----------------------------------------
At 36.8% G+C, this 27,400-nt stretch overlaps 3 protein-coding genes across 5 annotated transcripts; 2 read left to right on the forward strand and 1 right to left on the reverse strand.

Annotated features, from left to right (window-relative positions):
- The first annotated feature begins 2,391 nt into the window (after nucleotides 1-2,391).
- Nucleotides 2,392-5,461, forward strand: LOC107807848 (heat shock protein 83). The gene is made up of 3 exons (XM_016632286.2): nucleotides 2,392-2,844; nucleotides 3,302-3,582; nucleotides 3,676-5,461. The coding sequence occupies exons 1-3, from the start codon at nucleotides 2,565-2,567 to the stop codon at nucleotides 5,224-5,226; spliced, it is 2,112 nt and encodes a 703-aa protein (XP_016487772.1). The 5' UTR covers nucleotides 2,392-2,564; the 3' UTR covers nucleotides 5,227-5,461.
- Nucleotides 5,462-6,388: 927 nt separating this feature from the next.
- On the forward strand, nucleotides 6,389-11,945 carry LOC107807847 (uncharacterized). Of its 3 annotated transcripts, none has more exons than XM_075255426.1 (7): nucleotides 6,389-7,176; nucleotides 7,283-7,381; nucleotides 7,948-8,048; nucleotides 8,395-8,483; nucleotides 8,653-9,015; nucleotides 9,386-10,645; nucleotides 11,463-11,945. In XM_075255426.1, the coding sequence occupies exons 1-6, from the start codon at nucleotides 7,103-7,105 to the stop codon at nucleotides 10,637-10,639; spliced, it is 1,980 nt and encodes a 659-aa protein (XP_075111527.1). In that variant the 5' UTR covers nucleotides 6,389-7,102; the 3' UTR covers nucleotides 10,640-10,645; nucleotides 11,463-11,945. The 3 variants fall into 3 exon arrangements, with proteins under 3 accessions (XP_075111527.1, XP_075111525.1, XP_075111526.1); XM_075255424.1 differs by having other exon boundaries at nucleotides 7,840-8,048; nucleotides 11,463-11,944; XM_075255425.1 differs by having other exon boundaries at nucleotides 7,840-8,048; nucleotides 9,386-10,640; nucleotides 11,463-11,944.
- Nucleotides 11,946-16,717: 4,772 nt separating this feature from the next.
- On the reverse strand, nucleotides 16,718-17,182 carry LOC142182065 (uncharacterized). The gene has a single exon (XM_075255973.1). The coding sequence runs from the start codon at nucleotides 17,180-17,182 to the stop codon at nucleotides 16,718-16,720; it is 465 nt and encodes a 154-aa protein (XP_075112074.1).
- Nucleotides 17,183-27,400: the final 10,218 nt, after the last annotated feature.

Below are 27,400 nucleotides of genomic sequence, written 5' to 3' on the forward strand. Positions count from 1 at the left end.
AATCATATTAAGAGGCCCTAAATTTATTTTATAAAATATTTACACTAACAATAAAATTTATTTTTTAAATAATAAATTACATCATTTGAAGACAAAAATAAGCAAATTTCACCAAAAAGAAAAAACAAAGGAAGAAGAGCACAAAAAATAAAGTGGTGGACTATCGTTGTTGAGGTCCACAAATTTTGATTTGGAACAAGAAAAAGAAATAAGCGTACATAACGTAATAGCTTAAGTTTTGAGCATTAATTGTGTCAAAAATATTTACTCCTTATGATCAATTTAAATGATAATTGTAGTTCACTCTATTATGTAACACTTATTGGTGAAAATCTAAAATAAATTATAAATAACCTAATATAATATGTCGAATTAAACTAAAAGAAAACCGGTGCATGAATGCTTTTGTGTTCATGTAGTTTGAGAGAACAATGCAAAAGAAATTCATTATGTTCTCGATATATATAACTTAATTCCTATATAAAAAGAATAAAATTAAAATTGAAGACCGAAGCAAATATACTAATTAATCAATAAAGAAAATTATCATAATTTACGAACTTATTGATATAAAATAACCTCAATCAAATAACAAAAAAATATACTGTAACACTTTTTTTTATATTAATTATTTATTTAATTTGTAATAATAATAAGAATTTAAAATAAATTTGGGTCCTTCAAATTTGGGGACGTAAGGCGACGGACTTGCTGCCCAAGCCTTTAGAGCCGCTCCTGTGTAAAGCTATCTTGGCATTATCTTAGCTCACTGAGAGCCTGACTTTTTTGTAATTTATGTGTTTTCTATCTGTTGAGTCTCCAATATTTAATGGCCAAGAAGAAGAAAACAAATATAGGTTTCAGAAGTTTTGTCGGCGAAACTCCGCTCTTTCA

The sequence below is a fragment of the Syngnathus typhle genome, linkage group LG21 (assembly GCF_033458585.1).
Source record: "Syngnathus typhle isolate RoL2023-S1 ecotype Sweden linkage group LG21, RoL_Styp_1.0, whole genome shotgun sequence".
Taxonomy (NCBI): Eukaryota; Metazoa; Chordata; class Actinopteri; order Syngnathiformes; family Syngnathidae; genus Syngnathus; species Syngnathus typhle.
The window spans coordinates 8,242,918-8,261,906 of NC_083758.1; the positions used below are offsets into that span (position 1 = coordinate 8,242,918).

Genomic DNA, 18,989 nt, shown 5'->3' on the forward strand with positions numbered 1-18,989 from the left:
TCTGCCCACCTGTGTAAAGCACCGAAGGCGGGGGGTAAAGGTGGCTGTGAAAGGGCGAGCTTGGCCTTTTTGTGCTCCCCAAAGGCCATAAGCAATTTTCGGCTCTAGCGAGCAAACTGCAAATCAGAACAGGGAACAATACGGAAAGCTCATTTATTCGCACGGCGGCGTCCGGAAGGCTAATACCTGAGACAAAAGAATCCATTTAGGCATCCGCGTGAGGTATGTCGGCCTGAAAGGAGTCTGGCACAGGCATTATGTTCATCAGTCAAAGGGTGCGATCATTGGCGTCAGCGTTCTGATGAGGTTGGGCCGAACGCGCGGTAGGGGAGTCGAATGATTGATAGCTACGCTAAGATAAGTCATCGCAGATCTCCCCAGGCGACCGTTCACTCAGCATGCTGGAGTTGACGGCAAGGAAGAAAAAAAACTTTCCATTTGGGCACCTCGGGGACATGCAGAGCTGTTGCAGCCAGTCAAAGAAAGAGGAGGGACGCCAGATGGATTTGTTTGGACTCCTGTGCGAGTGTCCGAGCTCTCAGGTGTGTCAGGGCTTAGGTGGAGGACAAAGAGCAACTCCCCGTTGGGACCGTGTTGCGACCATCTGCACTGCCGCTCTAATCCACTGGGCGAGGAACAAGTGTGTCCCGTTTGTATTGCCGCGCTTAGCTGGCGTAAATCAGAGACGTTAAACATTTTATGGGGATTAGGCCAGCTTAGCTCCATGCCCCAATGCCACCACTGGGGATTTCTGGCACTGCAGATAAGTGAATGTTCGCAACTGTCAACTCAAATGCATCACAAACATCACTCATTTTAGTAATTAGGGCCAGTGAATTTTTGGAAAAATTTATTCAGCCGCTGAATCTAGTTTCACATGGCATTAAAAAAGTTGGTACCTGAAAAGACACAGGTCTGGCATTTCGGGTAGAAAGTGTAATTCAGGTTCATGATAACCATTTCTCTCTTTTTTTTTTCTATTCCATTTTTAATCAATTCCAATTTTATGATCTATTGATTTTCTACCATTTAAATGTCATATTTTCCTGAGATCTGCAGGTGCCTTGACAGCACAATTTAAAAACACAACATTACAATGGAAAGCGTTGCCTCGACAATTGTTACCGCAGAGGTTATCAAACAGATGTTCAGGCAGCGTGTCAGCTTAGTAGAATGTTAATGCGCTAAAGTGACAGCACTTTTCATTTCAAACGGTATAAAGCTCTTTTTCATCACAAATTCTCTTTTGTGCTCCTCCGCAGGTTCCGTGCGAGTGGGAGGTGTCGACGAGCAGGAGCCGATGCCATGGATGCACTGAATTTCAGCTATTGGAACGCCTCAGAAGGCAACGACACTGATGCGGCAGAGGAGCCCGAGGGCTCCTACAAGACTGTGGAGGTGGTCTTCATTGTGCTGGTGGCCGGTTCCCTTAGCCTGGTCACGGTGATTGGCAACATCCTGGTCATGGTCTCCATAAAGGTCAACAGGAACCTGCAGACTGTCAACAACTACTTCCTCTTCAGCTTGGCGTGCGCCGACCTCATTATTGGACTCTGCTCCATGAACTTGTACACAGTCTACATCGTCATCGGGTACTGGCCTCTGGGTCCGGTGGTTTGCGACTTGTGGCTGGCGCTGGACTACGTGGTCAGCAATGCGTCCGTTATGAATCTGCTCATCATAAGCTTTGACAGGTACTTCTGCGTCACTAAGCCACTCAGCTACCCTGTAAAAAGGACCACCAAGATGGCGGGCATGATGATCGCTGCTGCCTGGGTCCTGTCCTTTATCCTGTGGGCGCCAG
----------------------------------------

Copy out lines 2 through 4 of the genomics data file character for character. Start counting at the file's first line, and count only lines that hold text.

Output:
Annotated features, from left to right (window-relative positions):
- The first annotated feature begins 2,391 nt into the window (after nucleotides 1-2,391).
- Nucleotides 2,392-5,461, forward strand: LOC107807848 (heat shock protein 83). The gene is made up of 3 exons (XM_016632286.2): nucleotides 2,392-2,844; nucleotides 3,302-3,582; nucleotides 3,676-5,461. The coding sequence occupies exons 1-3, from the start codon at nucleotides 2,565-2,567 to the stop codon at nucleotides 5,224-5,226; spliced, it is 2,112 nt and encodes a 703-aa protein (XP_016487772.1). The 5' UTR covers nucleotides 2,392-2,564; the 3' UTR covers nucleotides 5,227-5,461.